Father John Misty And Jason Isbell Are As Cool As The Temps At White Oak Music Hall

A Jesus Christ pose?
A Jesus Christ pose?
Photo by Connor Fields
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Father John Misty, Jason Isbell and the 400 Unit, Erin Rae
White Oak Music Hall
June 28, 2019

Friday night's co-headling tour at White Oak Music Hall, featuring Jason Isbell and Father John Misty, was touch and go for a while. Heavy rains in the Heights had me checking email and Twitter every 10-20 minutes for a cancellation notice. Happily, the clouds moved on just before the show, leaving a soggy lawn but surprisingly pleasant temperatures.

Those of a spiritual inclination can take that however they want. Perhaps the rain gods favored the wholesome, family-oriented Isbell, or maybe they're of a more wicked bent and found succor with the hedonistic Misty (ne Josh Tillman). Who are we to judge?

This tour was weird enough to begin with, reportedly instigated by FJM name checking Isbell in "Mr. Tillman."  The two headliners approach the current political climate with vastly divergent viewpoints. Isbell takes a 'man the parapets' approach, as he did in opening number "Hope the High Road," bellowing, "there can't be more of them than us." Meanwhile, a sardonic Misty describes future Earth as a "wonderful place" littered with VR-addicted corpses in "Total Entertainment Forever."

Having Isbell at the height of his popularity open for FJM (a decision reportedly made via coin flip) feels a bit odd, but he made the most of his abbreviated setlist. Chalk it up to his critical accolades or a combination of emerging from both the shadow of his former band and addiction, but for the first time since I've been seeing him solo, he didn't play any Drive-By Truckers songs.

He writes, sings, and shreds. Seems unfair.
He writes, sings, and shreds. Seems unfair.
Photo by Connor Field

That's because he didn't need to, knocking every song out of the park with his band the 400 Unit (including wife/fiddle player Amanda Shires). These included a superlative rendition of "Flying Over Water," a heartfelt "Maybe It's Time" (his Star is Born song that proved, in Isbell's words, "that crazy space raccoon learned how to sing"), and crowd favorite "Cover Me Up." And as if the song selection wasn't enough, a cool breeze blew across the WOMH lawn near the end of his set.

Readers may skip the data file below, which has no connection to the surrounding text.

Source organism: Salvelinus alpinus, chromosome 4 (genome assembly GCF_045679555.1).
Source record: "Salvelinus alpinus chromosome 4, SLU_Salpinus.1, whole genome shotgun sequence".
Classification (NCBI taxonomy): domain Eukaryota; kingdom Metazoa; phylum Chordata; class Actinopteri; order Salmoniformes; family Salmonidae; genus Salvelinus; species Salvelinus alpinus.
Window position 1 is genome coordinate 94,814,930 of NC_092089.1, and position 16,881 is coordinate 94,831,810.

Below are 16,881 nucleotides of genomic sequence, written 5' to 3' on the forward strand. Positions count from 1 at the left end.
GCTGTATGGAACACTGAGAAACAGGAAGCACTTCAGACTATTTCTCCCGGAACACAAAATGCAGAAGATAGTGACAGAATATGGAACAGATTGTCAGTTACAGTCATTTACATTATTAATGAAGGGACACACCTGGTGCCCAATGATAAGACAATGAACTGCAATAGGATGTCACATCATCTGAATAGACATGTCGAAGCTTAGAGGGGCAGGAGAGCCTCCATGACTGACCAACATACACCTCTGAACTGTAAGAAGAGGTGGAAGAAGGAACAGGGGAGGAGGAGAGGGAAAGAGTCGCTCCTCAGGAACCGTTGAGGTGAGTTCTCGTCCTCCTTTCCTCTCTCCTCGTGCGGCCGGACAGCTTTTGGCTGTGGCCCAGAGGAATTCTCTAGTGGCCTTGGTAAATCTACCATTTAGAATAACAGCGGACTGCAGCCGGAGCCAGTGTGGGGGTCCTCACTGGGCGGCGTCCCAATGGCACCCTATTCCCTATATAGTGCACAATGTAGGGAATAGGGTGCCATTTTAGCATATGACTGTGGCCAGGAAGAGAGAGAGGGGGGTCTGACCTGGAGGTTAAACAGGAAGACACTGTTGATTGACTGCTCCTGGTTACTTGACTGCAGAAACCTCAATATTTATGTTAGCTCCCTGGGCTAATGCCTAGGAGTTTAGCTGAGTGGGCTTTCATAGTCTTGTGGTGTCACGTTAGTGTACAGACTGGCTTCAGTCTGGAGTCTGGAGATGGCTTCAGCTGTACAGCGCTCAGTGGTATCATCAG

I'm not much on epiphanies, but low 70s in late June is about as close to religious ecstasy as we get here.

Almost more eye-opening was how many folks stuck around for Father John Misty. Nothing against him, but going into tonight, I'd have assumed Houston's notoriously eager-to-beat-traffic crowds would start making for the exits once Isbell finished. If anything the audience was more vocal during FJM's set. And those electing to stick with it were treated to the Beatles-esque stylings of "Hangout at the Gallows" as well as "Holy Shit," his pre-apocalyptic take on "We Didn't Start the Fire."

But this city surprises you. There's capacity here for both Isbell's heart-on-your-sleeves approach and Father John Misty's sneery fatalism. Their co-headlining tour is a yin and yang of sincerity and cynicism that works in spite of itself.

How Was The Opener? Erin Rae, a former backup singer, released her first solo album Putting On Airs last year, drawing comparisons to everyone from Dusty Springfield to Janis Ian. She was joined by 400 Unit guitarist Sadler Vaden for a couple songs, including "Can't Cut Loose." It takes a lot of guts to stand in front of an impatient outdoor crowd with nothing but an acoustic guitar, but Rae won the crowd over in spite of, as she put it, "keeping things melancholy."

Personal Bias: I'm a fan of both guys and had no idea how they were going to pull this off.

The Crowd: Beards or vape pens, guys. Pick one.

Overheard In The Crowd: "Do I need a jacket?"

Random Notebook Dump: That Taylor Swift co-headlining tour probably isn't happening.*

*Listen to "Total Entertainment Forever."

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